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Toronto health authorities investigate first suspected monkeypox case

Toronto Public Health says it is investigating Ontario's first suspected case of monkeypox. Health officials say the case is a man in his 40s who had contact with someone who had recently travelled to Montreal.
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This 2003 electron microscope image made available by the Centers for Disease Control and Prevention shows mature, oval-shaped monkeypox virions, left, and spherical immature virions, right, obtained from a sample of human skin associated with the 2003 prairie dog outbreak. Toronto Public Health says it is investigating a first suspected case of monkeypox in the province. Health officials say it's a man in his 40s who had contact with someone who recently travelled to Montreal. THE CANADIAN PRESS/AP-CDC, Cynthia S. Goldsmith, Russell Regner

Toronto Public Health says it is investigating Ontario's first suspected case of monkeypox.

Health officials say the case is a man in his 40s who had contact with someone who had recently travelled to Montreal.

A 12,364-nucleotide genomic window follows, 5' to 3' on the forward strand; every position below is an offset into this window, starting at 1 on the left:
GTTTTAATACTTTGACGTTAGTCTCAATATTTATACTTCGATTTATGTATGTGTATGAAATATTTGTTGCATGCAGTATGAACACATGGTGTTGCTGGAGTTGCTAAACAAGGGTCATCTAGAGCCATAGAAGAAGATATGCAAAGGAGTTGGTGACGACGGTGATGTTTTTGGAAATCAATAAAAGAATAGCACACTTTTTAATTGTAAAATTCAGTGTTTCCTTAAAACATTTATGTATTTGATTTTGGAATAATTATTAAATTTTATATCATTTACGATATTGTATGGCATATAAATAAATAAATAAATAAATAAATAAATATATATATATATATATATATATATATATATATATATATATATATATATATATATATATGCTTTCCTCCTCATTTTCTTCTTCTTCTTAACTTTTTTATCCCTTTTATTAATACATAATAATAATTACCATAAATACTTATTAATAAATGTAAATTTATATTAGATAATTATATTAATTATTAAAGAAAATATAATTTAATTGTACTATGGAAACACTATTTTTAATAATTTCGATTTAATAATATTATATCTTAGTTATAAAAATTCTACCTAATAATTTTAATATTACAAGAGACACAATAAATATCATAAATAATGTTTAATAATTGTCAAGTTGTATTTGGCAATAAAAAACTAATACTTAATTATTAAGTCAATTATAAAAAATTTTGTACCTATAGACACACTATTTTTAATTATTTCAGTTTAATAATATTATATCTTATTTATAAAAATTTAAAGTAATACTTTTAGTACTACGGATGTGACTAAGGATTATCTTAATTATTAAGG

The man recovering in hospital and his condition is stable.

The risk posed by monkeypox is low, and thus far all five lab-confirmed cases in Canada are in Montreal, where health officials said Saturday there are 15 cases under investigation.

Monkeypox is a rare disease that comes from the same family of viruses that causes smallpox, which the World Health Organization declared eradicated around the globe in 1980. 

In general, monkeypox does not spread easily between people and is transmitted through prolonged close contact, including direct contact with an infected person's respiratory droplets, bodily fluids or sores.

Monkeypox is typically milder than smallpox and can cause fever, headache, muscle aches, exhaustion, swollen lymph nodes and lesions all over the body.

This report by The Canadian Press was first published May 21, 2022.

The Canadian Press

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